Nutrition and Common Digestive Disorders:
This article outlines how changes in your eating habits can help certain gastrointestinal complaints. A word of caution though, no matter how simple a complaint may seem, always make any change in consultation with your doctor.
1. Avoid eating large amounts of food at a time.
2. Elevate the head in bed while sleeping.
3. Do not eat for 2 - 3 hours before bedtime.
4. Avoid coffee, tea, carbonated beverages, alcohol, chocolate and peppermint.
5. Avoid high fat food and smoking.
6. Maintain ideal body weight.
1. Eat three well balanced meals per day and avoid bedtime snacking.
2. Avoid alcohol, caffeine, decaffeinated coffee and smoking.
3. Limit as much as possible any foods or spices known to cause you discomfort.
Fiber may help these symptoms because with increased fecal bulk and absorption of water, softer, more frequent formed bowel movements results. Fiber rich foods include fruits, vegetables, and whole grain breads and cereals. The 1990 Dietary Guidelines for Americans recommend a daily intake of:
1. Three or more servings of vegetables, including dried peas and beans. Good choices include chick peas, broccoli, carrots, and eggplant.
2. Two or more servings of fruits. For example, apples, pears, nectarines, and raspberries.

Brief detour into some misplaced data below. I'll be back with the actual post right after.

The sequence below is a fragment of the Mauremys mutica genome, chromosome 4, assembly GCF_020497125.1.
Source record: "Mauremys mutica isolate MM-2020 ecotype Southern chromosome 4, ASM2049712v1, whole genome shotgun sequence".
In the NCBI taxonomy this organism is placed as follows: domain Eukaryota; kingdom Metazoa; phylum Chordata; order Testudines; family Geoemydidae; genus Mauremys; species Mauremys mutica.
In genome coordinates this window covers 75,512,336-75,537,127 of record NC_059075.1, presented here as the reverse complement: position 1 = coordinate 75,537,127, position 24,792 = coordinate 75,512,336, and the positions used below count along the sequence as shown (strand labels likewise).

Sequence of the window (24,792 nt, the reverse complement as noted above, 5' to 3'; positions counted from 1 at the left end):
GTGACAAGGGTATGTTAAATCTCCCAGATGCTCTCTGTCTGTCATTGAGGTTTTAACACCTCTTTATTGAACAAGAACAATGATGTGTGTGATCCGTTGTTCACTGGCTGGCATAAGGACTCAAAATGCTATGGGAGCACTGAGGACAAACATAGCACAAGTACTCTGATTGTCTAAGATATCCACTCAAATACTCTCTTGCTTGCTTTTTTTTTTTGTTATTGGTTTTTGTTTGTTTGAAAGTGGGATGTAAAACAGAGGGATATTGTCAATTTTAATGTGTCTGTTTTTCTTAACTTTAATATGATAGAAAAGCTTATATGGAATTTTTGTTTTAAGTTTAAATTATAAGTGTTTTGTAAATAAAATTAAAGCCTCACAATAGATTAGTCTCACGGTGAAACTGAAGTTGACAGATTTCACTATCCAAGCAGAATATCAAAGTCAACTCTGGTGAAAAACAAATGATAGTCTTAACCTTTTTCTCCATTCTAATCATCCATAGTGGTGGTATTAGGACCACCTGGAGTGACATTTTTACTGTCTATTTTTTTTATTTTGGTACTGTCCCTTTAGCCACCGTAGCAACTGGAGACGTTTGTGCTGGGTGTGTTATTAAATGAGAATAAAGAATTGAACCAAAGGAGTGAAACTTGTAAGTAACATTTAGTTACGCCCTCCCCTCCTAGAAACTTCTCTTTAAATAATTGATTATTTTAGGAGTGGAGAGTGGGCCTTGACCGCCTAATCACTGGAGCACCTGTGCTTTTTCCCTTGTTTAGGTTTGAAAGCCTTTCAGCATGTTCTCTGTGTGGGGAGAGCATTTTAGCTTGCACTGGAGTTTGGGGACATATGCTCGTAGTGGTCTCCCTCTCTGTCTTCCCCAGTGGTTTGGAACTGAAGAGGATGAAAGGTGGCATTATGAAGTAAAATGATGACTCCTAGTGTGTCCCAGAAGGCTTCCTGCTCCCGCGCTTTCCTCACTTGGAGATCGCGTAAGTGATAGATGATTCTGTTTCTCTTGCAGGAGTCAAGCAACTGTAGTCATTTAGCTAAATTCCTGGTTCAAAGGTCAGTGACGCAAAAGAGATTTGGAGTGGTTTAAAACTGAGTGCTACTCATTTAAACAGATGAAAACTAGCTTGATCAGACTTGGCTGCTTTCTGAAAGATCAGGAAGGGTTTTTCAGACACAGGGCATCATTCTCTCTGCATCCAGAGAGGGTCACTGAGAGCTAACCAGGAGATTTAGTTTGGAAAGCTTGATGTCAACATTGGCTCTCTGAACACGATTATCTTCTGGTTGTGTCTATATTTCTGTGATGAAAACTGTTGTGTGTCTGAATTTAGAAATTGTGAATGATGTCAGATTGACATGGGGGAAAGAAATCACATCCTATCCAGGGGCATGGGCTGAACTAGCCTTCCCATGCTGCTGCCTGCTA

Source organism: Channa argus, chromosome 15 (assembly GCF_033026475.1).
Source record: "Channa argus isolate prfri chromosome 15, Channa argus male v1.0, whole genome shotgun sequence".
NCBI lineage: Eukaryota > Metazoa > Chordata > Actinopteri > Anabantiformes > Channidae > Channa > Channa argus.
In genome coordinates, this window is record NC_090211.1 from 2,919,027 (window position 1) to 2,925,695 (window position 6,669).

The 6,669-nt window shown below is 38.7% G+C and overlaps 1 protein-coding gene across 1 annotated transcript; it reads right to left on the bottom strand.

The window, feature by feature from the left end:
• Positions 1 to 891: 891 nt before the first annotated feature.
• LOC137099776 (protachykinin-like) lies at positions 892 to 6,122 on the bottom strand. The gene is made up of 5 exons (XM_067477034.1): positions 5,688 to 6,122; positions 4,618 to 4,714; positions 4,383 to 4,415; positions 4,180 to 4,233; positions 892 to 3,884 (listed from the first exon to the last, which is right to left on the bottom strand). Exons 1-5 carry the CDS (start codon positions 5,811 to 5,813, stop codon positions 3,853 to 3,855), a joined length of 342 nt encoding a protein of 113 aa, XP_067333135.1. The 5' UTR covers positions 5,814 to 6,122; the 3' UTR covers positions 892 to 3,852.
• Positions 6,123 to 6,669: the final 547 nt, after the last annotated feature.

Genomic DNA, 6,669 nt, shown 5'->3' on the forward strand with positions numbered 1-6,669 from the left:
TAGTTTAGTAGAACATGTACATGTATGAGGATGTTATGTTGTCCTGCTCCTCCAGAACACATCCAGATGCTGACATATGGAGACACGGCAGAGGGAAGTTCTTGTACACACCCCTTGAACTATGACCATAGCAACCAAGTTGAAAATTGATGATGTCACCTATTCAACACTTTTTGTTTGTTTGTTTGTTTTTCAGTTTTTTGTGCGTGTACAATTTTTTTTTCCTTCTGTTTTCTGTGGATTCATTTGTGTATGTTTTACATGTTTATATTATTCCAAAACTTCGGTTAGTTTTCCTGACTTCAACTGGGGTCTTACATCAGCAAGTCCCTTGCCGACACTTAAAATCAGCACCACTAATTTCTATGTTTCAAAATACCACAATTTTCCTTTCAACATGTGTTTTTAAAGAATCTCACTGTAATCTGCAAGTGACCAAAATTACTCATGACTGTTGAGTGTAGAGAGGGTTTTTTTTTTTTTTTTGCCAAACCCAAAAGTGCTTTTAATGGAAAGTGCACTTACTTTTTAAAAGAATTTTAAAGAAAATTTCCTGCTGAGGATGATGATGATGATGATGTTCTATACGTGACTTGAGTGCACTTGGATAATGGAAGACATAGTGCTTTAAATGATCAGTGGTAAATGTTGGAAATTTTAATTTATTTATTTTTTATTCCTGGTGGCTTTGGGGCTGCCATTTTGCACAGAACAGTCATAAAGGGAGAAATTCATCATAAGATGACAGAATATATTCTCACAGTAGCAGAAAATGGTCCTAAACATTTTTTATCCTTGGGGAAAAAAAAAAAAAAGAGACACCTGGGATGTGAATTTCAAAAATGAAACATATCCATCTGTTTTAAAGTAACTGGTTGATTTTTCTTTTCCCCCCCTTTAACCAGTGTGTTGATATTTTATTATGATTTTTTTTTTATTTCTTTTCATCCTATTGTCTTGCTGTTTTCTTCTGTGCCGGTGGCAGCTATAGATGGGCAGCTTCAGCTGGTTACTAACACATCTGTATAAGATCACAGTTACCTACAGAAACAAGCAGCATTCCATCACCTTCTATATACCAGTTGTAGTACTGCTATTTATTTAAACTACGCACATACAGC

3. Six servings of whole grain breads, cereals, rice or pasta.
Again do not assume that you have any condition, as symptoms of different conditions overlap. These conditions must be diagnosed by your physician.
The diet needs to be individualized based on each patient's food tolerances. During and after acute phases of the disease, doctors usually recommend a low residue diet. A low residue diet may also be used during and after acute episodes of diverticulitis and after gastrointestinal surgery. This gradually advances to a regular diet based on each patients' condition. Guidelines for a low residue diet include:
1. Limit milk products to two cups /day.
2. Limit fruits to juice (except prune), bananas and canned fruit.
3. Limit vegetables to juice and soft, cooked vegetables.
4. Avoid nuts, seeds, dried beans and peas.
Achieving and maintaining ideal or desirable body weight may help to improve many digestive complaints. A registered dietitian can help guide you in achieving your goals. The Kroh Center for Digestive Disorders provides expert dietary services for patients with gastrointestinal complaints.